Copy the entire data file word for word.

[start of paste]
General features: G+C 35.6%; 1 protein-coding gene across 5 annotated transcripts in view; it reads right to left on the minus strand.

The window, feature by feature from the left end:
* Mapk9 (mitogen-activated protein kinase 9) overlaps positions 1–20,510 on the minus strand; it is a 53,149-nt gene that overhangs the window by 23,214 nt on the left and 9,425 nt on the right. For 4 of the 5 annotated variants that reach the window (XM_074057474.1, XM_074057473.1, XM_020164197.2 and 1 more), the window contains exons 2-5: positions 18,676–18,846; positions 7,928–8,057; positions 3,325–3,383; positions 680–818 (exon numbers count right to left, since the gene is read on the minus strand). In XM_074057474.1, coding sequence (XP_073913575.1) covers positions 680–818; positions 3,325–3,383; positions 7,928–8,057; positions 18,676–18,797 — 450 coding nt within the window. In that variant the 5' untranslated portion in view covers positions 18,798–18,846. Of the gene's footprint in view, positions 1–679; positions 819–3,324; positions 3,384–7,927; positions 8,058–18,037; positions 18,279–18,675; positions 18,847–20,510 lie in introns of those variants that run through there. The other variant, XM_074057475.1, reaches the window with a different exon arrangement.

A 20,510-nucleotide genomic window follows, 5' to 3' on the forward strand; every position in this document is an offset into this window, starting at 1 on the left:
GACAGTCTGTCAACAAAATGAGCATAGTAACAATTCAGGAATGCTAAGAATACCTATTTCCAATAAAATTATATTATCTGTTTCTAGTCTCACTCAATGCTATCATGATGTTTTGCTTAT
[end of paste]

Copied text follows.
General features: G+C 35.6%; 1 protein-coding gene across 5 annotated transcripts in view; it reads right to left on the minus strand.

The window, feature by feature from the left end:
* Mapk9 (mitogen-activated protein kinase 9) overlaps positions 1–20,510 on the minus strand; it is a 53,149-nt gene that overhangs the window by 23,214 nt on the left and 9,425 nt on the right. For 4 of the 5 annotated variants that reach the window (XM_074057474.1, XM_074057473.1, XM_020164197.2 and 1 more), the window contains exons 2-5: positions 18,676–18,846; positions 7,928–8,057; positions 3,325–3,383; positions 680–818 (exon numbers count right to left, since the gene is read on the minus strand). In XM_074057474.1, coding sequence (XP_073913575.1) covers positions 680–818; positions 3,325–3,383; positions 7,928–8,057; positions 18,676–18,797 — 450 coding nt within the window. In that variant the 5' untranslated portion in view covers positions 18,798–18,846. Of the gene's footprint in view, positions 1–679; positions 819–3,324; positions 3,384–7,927; positions 8,058–18,037; positions 18,279–18,675; positions 18,847–20,510 lie in introns of those variants that run through there. The other variant, XM_074057475.1, reaches the window with a different exon arrangement.

A 20,510-nucleotide genomic window follows, 5' to 3' on the forward strand; every position in this document is an offset into this window, starting at 1 on the left:
GACAGTCTGTCAACAAAATGAGCATAGTAACAATTCAGGAATGCTAAGAATACCTATTTCCAATAAAATTATATTATCTGTTTCTAGTCTCACTCAATGCTATCATGATGTTTTGCTTAT